To make something visible is a powerful act. The governing gaze, as Foucauldian researchers and STS scholars have taught us, changes those that are gazed upon, people, cattle, microbes alike. But how do those that are gazed upon affect the governing gaze? The aim of this paper is to address this question by contrasting several depictions of the Elbe river near Dresden, Germany. The first set of depictions are two landscape paintings from the early 19th century, which are parts of Bruno Latour and his colleagues' recent exhibition 'Reset Modernity' (Latour et al. 2016). While almost identical, the two paintings illustrate a subtle shift in the perception of nature - a shift towards 'mechanical objectivity' (Daston & Gallison 2008). The second set of depictions - a photograph and a drawing - are drawn from field notes generated over the course of our ongoing research project 'Landscapes of Democracy'. Based on our joint fieldwork in Germany and the Northern Territory in Australia, we treat these two sets of depictions not as different representations of the same place, or as related representations of different places, but as performances that generate different ways of seeing.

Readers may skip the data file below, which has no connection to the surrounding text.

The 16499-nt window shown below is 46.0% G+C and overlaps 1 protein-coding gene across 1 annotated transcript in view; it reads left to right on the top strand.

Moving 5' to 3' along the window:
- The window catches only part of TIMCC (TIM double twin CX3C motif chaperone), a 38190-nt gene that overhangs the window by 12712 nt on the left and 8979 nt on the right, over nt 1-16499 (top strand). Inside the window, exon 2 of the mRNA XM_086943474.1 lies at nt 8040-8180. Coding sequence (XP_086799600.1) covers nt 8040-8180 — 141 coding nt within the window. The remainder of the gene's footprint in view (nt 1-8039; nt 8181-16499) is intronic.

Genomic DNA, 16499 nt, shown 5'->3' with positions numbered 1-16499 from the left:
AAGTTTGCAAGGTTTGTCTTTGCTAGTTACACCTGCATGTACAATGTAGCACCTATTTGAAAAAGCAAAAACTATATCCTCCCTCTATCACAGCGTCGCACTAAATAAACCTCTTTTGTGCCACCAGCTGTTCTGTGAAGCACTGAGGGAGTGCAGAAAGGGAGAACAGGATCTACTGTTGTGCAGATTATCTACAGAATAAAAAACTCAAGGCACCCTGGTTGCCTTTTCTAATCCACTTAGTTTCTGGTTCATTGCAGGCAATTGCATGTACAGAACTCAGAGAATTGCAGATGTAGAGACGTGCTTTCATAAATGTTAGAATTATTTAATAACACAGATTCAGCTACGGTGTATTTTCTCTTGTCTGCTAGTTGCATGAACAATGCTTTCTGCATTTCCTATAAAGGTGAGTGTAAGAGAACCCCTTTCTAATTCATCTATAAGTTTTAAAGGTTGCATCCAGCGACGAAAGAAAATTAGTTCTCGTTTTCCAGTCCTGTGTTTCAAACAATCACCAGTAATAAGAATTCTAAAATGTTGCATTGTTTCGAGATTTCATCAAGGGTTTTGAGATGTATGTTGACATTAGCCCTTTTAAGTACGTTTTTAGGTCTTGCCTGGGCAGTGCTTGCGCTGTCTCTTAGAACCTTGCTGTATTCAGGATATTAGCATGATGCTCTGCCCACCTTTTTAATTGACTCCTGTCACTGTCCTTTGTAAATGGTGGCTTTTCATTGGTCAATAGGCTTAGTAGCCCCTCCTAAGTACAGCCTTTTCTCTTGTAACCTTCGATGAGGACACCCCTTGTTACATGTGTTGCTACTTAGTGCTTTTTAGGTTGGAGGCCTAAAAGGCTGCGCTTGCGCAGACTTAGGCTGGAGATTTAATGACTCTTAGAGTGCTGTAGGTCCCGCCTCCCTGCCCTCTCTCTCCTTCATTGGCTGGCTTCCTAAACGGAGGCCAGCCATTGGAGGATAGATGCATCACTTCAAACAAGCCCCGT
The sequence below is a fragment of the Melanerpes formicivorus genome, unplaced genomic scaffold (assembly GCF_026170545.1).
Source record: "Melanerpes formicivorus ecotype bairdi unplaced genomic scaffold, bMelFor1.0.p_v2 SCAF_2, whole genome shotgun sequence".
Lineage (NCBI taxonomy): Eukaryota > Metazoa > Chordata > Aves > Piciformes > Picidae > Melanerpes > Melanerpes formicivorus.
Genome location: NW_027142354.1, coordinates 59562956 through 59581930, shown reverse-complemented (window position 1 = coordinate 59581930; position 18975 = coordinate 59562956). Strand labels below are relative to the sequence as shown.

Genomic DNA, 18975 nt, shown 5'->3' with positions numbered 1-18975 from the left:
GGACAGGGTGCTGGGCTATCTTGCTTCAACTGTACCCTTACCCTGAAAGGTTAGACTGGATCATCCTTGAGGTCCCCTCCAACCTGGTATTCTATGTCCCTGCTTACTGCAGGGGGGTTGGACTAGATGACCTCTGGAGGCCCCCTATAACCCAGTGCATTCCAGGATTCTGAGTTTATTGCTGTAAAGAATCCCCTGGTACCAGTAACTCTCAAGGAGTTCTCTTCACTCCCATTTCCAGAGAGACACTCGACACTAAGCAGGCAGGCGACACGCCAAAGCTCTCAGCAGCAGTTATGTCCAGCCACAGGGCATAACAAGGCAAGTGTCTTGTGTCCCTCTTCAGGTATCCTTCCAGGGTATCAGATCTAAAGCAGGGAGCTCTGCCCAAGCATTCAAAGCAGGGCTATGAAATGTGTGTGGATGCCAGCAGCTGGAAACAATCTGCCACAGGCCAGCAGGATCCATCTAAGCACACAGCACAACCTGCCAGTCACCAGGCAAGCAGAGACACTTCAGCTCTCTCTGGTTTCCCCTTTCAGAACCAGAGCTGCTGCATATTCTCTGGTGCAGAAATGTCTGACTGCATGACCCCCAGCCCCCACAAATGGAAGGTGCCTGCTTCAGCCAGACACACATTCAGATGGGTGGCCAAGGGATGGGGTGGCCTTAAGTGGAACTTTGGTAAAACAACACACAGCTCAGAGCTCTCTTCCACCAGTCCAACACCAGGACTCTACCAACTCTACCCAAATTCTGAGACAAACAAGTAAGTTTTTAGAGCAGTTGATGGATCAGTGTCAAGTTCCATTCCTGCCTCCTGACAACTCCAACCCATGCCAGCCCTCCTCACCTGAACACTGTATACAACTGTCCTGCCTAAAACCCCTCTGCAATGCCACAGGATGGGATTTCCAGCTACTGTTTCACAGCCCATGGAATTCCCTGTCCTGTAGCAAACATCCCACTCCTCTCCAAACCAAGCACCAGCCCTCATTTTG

|Publication status||Published - 2016|
|Event||Visualising Top End Research 2016 Conference - Darwin, Australia|
Duration: 8 Sep 2016 → 10 Sep 2016
|Conference||Visualising Top End Research 2016 Conference|
|Period||8/09/16 → 10/09/16|